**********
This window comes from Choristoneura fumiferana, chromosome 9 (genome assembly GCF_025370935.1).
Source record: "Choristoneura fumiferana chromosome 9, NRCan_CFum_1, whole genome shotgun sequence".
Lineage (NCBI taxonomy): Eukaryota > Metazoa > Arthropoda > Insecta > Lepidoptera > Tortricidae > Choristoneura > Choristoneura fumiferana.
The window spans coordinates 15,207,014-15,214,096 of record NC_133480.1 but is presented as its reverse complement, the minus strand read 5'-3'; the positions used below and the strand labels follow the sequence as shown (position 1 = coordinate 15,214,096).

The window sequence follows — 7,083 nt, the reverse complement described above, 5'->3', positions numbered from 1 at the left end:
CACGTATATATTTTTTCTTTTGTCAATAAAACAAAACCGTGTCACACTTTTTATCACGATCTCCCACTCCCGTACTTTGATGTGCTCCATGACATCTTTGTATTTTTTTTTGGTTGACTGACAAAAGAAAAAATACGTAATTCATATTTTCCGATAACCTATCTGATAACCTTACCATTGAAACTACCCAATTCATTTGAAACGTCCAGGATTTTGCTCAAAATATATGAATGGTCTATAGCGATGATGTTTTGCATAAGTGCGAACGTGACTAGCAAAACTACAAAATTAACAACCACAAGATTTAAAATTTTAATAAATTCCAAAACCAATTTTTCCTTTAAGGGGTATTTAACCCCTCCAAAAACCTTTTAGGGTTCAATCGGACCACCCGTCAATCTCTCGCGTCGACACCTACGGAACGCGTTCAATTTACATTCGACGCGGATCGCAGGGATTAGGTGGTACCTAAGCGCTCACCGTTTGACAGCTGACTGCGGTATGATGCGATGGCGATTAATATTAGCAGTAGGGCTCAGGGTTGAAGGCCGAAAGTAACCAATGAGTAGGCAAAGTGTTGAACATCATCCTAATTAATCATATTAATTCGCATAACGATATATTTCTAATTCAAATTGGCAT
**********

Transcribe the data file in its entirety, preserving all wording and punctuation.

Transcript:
This window comes from Choristoneura fumiferana, chromosome 9 (genome assembly GCF_025370935.1).
Source record: "Choristoneura fumiferana chromosome 9, NRCan_CFum_1, whole genome shotgun sequence".
Lineage (NCBI taxonomy): Eukaryota > Metazoa > Arthropoda > Insecta > Lepidoptera > Tortricidae > Choristoneura > Choristoneura fumiferana.
The window spans coordinates 15,207,014-15,214,096 of record NC_133480.1 but is presented as its reverse complement, the minus strand read 5'-3'; the positions used below and the strand labels follow the sequence as shown (position 1 = coordinate 15,214,096).

The window sequence follows — 7,083 nt, the reverse complement described above, 5'->3', positions numbered from 1 at the left end:
CACGTATATATTTTTTCTTTTGTCAATAAAACAAAACCGTGTCACACTTTTTATCACGATCTCCCACTCCCGTACTTTGATGTGCTCCATGACATCTTTGTATTTTTTTTTGGTTGACTGACAAAAGAAAAAATACGTAATTCATATTTTCCGATAACCTATCTGATAACCTTACCATTGAAACTACCCAATTCATTTGAAACGTCCAGGATTTTGCTCAAAATATATGAATGGTCTATAGCGATGATGTTTTGCATAAGTGCGAACGTGACTAGCAAAACTACAAAATTAACAACCACAAGATTTAAAATTTTAATAAATTCCAAAACCAATTTTTCCTTTAAGGGGTATTTAACCCCTCCAAAAACCTTTTAGGGTTCAATCGGACCACCCGTCAATCTCTCGCGTCGACACCTACGGAACGCGTTCAATTTACATTCGACGCGGATCGCAGGGATTAGGTGGTACCTAAGCGCTCACCGTTTGACAGCTGACTGCGGTATGATGCGATGGCGATTAATATTAGCAGTAGGGCTCAGGGTTGAAGGCCGAAAGTAACCAATGAGTAGGCAAAGTGTTGAACATCATCCTAATTAATCATATTAATTCGCATAACGATATATTTCTAATTCAAATTGGCAT